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Friday, August 29, 2008

Is the real estate market stabilizing?

The economy continues to send mixed messages -- some encouraging for real estate, some not -- but this week the positive are edging out the negatives. Yesterday I reported on the July figures released by the National Association of Realtors (NAR), which reflected sales being up even as prices continued to fall. At the end I opined that things seem to be leveling out locally. A recent news article on that topic confirms that it may not be an illusion.

The research company with the largest database of ongoing real estate transactions - First American CoreLogic, which tracks property values in thousands of Zip codes and neighborhoods - reports that nominal price drops have "stabilized" in 883 core-based statistical areas, showing no declines in the past two months.

Why's that important? Because flattening out is what we need before we can see a cyclical turnaround -- in other words, where even in the hardest hit local markets in California, Florida, Arizona and Nevada, prices have hit bottom. They're not likely to drop much further, and in some parts of California are now at such bargain levels that large investors are prospecting for entire packages of houses -- ten or more in some cases -- to buy in bulk and rent out.

The National Association of Realtors sees similar bottoming out -- even the first signs of turnaround -- in a number of key markets in the U.S. In its latest quarterly report, home sales were up year-to-year in 26 percent of all states and 35 percent of metropolitan statistical areas. On the other hand, NAR also reported the national median sales price was down by 7.6 percent from the second quarter of 2007, and now stands at $206,500.

In other key economic developments: New housing starts fell by three percent last month - which is only logical given builders' still bulging unsold inventories. And mortgage rates took a dip this week to an average 6.47 percent for 30 year fixed. Fifteen year rates slipped below 6 percent to 5.99 percent. New loan applications for FHA mortgages to purchase homes rose slightly, according to the Mortgage Bankers Association of America -- even while applications for conventional home purchase mortgages from Fannie Mae and Freddie Mac dropped for the week.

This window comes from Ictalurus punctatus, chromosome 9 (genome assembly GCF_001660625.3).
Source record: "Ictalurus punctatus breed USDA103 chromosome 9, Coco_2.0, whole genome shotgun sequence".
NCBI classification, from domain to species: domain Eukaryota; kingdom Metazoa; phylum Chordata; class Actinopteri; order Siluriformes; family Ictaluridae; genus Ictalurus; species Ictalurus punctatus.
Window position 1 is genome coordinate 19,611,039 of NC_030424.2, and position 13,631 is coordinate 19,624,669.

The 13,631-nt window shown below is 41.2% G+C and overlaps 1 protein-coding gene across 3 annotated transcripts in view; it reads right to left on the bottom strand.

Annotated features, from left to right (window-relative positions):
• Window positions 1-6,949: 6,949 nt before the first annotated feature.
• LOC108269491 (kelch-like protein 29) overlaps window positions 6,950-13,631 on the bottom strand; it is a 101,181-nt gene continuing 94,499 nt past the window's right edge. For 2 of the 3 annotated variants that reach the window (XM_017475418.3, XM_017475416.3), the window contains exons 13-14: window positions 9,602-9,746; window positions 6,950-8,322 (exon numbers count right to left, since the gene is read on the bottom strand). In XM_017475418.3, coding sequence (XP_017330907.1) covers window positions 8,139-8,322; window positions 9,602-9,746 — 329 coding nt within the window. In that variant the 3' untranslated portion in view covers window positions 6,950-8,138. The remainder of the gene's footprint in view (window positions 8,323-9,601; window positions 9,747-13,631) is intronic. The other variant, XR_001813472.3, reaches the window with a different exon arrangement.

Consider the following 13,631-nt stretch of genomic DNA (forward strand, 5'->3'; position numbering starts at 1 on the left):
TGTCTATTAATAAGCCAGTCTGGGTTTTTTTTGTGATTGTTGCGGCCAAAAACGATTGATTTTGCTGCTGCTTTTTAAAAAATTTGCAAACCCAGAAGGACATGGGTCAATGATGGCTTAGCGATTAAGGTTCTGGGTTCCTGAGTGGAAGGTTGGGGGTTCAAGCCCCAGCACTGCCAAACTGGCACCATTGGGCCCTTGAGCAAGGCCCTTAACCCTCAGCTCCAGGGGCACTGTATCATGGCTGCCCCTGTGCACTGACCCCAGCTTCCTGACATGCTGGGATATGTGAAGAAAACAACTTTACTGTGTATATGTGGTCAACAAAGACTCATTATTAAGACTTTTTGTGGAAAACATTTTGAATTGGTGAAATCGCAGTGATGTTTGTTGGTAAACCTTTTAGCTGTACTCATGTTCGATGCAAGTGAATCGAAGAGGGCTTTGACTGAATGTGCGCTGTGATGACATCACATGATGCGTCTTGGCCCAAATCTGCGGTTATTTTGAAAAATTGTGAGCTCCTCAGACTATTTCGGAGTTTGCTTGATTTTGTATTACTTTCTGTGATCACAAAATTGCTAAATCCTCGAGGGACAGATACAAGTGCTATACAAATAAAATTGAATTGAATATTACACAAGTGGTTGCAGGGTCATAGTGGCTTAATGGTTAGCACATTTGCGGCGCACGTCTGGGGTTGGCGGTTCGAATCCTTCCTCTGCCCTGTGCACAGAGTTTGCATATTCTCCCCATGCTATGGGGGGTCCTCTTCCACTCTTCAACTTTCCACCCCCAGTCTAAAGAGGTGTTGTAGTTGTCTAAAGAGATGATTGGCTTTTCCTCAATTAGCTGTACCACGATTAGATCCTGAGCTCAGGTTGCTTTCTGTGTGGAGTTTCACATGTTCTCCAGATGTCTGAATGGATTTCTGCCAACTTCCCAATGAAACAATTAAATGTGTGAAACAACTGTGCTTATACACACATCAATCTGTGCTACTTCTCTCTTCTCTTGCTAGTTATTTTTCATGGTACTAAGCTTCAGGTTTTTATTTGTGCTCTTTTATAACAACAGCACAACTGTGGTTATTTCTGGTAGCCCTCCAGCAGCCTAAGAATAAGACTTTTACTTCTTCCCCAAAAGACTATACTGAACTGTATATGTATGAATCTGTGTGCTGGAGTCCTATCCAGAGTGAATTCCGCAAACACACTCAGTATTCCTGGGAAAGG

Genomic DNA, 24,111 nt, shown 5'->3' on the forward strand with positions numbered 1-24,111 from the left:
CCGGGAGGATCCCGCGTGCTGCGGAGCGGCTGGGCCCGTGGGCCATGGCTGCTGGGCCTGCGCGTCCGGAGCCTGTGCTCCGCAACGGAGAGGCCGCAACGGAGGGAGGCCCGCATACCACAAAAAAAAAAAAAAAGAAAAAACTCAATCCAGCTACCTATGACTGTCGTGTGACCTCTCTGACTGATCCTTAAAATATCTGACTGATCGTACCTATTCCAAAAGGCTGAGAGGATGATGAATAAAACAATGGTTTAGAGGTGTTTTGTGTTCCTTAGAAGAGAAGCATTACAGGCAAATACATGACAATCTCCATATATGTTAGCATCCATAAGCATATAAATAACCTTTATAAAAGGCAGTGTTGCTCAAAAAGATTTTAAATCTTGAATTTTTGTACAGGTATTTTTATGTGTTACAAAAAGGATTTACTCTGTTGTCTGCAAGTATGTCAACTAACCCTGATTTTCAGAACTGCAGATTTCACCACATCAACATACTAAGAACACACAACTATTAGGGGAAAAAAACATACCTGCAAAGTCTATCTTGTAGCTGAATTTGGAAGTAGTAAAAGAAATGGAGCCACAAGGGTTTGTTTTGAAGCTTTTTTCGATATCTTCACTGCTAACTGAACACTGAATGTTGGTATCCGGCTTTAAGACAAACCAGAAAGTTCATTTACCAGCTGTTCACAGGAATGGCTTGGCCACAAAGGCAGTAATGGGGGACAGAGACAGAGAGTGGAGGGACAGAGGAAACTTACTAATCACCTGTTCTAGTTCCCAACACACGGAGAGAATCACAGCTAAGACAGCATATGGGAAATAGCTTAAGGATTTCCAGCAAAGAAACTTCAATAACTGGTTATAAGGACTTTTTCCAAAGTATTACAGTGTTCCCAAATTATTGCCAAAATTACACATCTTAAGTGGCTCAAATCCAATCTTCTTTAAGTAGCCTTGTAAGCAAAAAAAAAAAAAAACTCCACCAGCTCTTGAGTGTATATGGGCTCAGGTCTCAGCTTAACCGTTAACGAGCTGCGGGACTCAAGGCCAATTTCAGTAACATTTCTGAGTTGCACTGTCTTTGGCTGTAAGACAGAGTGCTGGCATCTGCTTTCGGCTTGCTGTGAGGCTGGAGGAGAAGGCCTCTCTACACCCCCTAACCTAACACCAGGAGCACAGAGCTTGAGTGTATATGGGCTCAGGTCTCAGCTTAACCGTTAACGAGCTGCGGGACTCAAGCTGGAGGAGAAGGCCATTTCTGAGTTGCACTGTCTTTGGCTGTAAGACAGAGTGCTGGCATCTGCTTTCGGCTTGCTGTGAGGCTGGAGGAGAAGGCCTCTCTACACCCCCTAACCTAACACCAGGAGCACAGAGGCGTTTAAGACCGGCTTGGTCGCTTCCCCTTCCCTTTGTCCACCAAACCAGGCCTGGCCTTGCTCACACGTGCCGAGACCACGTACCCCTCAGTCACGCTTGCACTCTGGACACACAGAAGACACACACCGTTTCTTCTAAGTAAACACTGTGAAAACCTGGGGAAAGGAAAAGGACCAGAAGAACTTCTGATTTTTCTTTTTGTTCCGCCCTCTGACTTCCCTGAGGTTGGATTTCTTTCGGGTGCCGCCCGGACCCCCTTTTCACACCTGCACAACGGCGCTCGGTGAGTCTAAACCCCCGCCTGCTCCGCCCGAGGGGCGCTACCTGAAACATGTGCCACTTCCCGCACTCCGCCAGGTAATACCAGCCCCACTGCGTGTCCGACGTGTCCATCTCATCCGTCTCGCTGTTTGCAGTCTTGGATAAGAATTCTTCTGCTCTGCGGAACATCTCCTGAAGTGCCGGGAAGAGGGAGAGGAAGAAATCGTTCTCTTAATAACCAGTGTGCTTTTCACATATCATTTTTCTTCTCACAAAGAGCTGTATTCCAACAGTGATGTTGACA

So, is all of this clear, now? The stats are going every which way – some up, some down, some higher than last year and some lower. My gut feel locally is that we are near the bottom and working off the foreclosure inventory at a good pace. Foreclosures, which were running steadily at 50-60% of sales for a long time (it actually reached 100% for one month in back in the winter) are now down to about 33% of sales in the local market that I track – Milford, Highland, Commerce, and White Lake. All-in-all, I'm encouraged by what I think I see starting to happen in our local market. I have lots more shoppers right now than I've had in months. Now, if I could only get a few more to become buyers, too.

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